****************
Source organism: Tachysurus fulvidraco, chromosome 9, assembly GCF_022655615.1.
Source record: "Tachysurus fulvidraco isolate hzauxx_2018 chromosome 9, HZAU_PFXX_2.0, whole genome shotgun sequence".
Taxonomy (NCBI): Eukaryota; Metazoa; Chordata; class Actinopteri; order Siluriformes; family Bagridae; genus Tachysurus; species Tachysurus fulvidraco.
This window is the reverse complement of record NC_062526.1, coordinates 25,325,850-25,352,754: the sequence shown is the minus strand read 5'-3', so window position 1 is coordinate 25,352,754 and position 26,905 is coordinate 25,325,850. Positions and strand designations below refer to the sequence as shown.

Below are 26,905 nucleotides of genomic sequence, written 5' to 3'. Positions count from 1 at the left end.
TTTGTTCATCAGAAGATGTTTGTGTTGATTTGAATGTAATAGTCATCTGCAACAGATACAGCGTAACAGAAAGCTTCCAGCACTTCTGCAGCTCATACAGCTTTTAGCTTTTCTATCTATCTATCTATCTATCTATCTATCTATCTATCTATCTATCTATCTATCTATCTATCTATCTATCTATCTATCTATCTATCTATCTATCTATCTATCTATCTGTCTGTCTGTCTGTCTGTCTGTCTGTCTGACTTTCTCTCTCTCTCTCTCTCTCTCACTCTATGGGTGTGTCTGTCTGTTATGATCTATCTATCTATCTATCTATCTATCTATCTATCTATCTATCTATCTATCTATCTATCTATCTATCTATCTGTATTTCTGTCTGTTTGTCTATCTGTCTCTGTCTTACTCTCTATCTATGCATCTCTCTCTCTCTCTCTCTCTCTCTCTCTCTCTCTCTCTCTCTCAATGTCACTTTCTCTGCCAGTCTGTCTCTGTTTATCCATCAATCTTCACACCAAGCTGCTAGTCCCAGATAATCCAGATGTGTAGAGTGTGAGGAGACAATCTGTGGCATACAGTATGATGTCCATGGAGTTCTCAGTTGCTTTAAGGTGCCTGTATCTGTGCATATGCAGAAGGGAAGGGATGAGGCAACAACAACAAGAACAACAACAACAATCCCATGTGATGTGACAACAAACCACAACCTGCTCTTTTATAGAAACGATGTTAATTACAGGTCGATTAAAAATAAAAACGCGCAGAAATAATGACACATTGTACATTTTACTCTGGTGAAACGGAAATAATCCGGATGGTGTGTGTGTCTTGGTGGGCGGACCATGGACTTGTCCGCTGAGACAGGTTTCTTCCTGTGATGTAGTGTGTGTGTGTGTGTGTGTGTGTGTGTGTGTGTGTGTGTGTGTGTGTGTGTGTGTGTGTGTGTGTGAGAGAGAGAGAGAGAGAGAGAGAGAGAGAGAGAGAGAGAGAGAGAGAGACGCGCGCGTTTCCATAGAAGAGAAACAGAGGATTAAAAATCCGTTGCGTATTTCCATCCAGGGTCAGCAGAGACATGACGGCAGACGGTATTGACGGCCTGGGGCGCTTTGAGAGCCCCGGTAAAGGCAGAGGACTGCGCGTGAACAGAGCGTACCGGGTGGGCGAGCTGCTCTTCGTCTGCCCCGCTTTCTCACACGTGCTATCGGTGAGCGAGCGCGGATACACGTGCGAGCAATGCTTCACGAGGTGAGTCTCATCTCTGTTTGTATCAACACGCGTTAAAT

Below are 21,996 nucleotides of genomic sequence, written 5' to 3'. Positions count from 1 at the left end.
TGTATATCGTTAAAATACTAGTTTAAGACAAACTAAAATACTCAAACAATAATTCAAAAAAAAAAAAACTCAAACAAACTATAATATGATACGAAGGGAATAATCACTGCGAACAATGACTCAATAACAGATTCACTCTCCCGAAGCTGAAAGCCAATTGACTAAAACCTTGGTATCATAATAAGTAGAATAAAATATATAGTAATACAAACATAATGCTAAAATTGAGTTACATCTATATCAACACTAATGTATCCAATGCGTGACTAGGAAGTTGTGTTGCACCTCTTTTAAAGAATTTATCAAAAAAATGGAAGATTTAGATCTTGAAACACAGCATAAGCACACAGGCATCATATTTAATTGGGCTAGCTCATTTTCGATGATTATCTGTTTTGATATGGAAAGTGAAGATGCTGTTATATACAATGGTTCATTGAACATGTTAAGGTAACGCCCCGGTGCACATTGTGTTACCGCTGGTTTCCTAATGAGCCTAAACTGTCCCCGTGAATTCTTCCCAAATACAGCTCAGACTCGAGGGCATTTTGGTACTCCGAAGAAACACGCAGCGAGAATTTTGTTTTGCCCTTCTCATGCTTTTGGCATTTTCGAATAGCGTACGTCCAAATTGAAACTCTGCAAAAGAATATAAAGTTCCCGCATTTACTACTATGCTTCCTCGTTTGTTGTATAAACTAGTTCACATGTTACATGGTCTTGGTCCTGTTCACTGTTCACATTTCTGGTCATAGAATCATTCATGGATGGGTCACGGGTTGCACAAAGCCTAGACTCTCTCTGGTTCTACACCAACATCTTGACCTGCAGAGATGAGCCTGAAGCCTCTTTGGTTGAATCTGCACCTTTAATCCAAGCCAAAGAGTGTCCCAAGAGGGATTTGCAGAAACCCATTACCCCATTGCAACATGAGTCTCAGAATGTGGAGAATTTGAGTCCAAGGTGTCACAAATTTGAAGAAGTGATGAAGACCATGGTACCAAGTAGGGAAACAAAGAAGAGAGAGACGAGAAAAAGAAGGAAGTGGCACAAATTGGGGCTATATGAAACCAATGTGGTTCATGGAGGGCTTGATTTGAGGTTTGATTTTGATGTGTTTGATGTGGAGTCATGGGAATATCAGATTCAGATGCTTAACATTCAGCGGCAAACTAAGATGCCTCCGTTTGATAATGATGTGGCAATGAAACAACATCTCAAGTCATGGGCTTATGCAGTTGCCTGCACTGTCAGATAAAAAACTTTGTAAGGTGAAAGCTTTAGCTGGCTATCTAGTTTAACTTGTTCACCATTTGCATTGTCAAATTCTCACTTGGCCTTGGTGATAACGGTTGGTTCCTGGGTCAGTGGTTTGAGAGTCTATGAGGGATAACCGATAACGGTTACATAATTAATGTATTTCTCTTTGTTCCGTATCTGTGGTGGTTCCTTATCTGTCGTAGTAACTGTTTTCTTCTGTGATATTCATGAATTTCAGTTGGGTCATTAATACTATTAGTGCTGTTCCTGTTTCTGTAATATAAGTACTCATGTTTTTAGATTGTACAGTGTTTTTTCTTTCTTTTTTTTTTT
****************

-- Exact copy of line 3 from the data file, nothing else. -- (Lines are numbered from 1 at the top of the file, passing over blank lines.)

Taxonomy (NCBI): Eukaryota; Metazoa; Chordata; class Actinopteri; order Siluriformes; family Bagridae; genus Tachysurus; species Tachysurus fulvidraco.